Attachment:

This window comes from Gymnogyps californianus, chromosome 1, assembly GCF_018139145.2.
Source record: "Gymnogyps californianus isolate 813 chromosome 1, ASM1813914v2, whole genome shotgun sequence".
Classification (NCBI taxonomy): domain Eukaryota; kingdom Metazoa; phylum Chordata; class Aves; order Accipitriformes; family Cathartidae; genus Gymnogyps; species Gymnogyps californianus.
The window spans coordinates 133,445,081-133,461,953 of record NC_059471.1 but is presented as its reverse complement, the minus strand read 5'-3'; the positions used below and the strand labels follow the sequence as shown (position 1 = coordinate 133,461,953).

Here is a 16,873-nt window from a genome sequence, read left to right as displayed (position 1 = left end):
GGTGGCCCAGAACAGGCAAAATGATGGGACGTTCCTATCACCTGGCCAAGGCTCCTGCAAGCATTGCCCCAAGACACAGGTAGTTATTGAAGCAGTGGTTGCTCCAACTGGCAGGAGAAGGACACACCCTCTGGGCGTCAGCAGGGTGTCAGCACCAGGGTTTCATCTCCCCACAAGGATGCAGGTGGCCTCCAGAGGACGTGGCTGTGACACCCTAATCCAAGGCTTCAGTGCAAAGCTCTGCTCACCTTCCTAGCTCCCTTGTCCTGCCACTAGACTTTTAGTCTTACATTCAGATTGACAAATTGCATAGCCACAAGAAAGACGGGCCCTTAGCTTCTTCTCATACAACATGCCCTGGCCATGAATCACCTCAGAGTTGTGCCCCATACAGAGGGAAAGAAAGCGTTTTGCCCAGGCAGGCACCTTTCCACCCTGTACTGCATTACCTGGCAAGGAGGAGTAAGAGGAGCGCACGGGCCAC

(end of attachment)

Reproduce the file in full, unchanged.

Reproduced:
This window comes from Gymnogyps californianus, chromosome 1, assembly GCF_018139145.2.
Source record: "Gymnogyps californianus isolate 813 chromosome 1, ASM1813914v2, whole genome shotgun sequence".
Classification (NCBI taxonomy): domain Eukaryota; kingdom Metazoa; phylum Chordata; class Aves; order Accipitriformes; family Cathartidae; genus Gymnogyps; species Gymnogyps californianus.
The window spans coordinates 133,445,081-133,461,953 of record NC_059471.1 but is presented as its reverse complement, the minus strand read 5'-3'; the positions used below and the strand labels follow the sequence as shown (position 1 = coordinate 133,461,953).

Here is a 16,873-nt window from a genome sequence, read left to right as displayed (position 1 = left end):
GGTGGCCCAGAACAGGCAAAATGATGGGACGTTCCTATCACCTGGCCAAGGCTCCTGCAAGCATTGCCCCAAGACACAGGTAGTTATTGAAGCAGTGGTTGCTCCAACTGGCAGGAGAAGGACACACCCTCTGGGCGTCAGCAGGGTGTCAGCACCAGGGTTTCATCTCCCCACAAGGATGCAGGTGGCCTCCAGAGGACGTGGCTGTGACACCCTAATCCAAGGCTTCAGTGCAAAGCTCTGCTCACCTTCCTAGCTCCCTTGTCCTGCCACTAGACTTTTAGTCTTACATTCAGATTGACAAATTGCATAGCCACAAGAAAGACGGGCCCTTAGCTTCTTCTCATACAACATGCCCTGGCCATGAATCACCTCAGAGTTGTGCCCCATACAGAGGGAAAGAAAGCGTTTTGCCCAGGCAGGCACCTTTCCACCCTGTACTGCATTACCTGGCAAGGAGGAGTAAGAGGAGCGCACGGGCCAC